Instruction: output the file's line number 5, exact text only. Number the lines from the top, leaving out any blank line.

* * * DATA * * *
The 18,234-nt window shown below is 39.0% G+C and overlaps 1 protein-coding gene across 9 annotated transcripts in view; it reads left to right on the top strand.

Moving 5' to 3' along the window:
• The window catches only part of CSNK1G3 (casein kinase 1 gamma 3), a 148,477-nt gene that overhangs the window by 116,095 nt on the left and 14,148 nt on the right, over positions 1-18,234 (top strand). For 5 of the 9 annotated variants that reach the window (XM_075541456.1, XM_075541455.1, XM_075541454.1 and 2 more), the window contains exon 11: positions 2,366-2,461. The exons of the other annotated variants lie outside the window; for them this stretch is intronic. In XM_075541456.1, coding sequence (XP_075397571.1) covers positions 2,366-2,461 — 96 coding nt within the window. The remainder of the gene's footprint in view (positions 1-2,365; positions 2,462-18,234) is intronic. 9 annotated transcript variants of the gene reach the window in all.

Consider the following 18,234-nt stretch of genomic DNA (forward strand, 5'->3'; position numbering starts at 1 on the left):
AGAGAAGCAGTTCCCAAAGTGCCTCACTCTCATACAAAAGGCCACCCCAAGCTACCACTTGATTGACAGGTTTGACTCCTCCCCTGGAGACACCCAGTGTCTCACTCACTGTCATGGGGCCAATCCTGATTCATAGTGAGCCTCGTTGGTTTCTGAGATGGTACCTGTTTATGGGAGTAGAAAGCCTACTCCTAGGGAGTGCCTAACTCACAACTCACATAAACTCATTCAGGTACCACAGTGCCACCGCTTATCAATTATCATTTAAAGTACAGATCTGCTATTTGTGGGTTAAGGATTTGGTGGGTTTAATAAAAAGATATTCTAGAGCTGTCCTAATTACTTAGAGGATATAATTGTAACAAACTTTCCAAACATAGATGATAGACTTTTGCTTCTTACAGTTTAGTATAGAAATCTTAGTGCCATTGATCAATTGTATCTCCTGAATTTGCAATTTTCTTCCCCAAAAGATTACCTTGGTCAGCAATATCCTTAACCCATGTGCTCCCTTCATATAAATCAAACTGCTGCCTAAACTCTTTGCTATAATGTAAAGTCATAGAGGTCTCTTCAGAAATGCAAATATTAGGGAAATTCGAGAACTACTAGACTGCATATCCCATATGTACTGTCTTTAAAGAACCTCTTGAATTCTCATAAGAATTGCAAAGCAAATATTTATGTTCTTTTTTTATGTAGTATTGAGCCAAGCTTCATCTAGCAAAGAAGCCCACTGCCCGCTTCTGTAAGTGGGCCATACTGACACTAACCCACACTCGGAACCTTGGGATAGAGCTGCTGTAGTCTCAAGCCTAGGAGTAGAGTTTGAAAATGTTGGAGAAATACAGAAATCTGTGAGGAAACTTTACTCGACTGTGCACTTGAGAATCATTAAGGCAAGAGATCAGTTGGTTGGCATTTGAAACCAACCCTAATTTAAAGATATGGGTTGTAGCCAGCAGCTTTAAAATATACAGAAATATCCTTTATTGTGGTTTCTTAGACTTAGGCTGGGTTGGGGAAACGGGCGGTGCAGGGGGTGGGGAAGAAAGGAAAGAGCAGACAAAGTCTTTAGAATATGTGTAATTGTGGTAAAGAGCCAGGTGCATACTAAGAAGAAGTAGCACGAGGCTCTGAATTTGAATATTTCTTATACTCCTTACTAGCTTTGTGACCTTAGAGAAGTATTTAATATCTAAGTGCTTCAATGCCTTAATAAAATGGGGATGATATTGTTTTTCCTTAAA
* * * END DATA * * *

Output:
AGAGAAGCAGTTCCCAAAGTGCCTCACTCTCATACAAAAGGCCACCCCAAGCTACCACTTGATTGACAGGTTTGACTCCTCCCCTGGAGACACCCAGTGTCTCACTCACTGTCATGGGGCCAATCCTGATTCATAGTGAGCCTCGTTGGTTTCTGAGATGGTACCTGTTTATGGGAGTAGAAAGCCTACTCCTAGGGAGTGCCTAACTCACAACTCACATAAACTCATTCAGGTACCACAGTGCCACCGCTTATCAATTATCATTTAAAGTACAGATCTGCTATTTGTGGGTTAAGGATTTGGTGGGTTTAATAAAAAGATATTCTAGAGCTGTCCTAATTACTTAGAGGATATAATTGTAACAAACTTTCCAAACATAGATGATAGACTTTTGCTTCTTACAGTTTAGTATAGAAATCTTAGTGCCATTGATCAATTGTATCTCCTGAATTTGCAATTTTCTTCCCCAAAAGATTACCTTGGTCAGCAATATCCTTAACCCATGTGCTCCCTTCATATAAATCAAACTGCTGCCTAAACTCTTTGCTATAATGTAAAGTCATAGAGGTCTCTTCAGAAATGCAAATATTAGGGAAATTCGAGAACTACTAGACTGCATATCCCATATGTACTGTCTTTAAAGAACCTCTTGAATTCTCATAAGAATTGCAAAGCAAATATTTATGTTCTTTTTTTATGTAGTATTGAGCCAAGCTTCATCTAGCAAAGAAGCCCACTGCCCGCTTCTGTAAGTGGGCCATACTGACACTAACCCACACTCGGAACCTTGGGATAGAGCTGCTGTAGTCTCAAGCCTAGGAGTAGAGTTTGAAAATGTTGGAGAAATACAGAAATCTGTGAGGAAACTTTACTCGACTGTGCACTTGAGAATCATTAAGGCAAGAGATCAGTTGGTTGGCATTTGAAACCAACCCTAATTTAAAGATATGGGTTGTAGCCAGCAGCTTTAAAATATACAGAAATATCCTTTATTGTGGTTTCTTAGACTTAGGCTGGGTTGGGGAAACGGGCGGTGCAGGGGGTGGGGAAGAAAGGAAAGAGCAGACAAAGTCTTTAGAATATGTGTAATTGTGGTAAAGAGCCAGGTGCATACTAAGAAGAAGTAGCACGAGGCTCTGAATTTGAATATTTCTTATACTCCTTACTAGCTTTGTGACCTTAGAGAAGTATTTAATATCTAAGTGCTTCAATGCCTTAATAAAATGGGGATGATATTGTTTTTCCTTAAA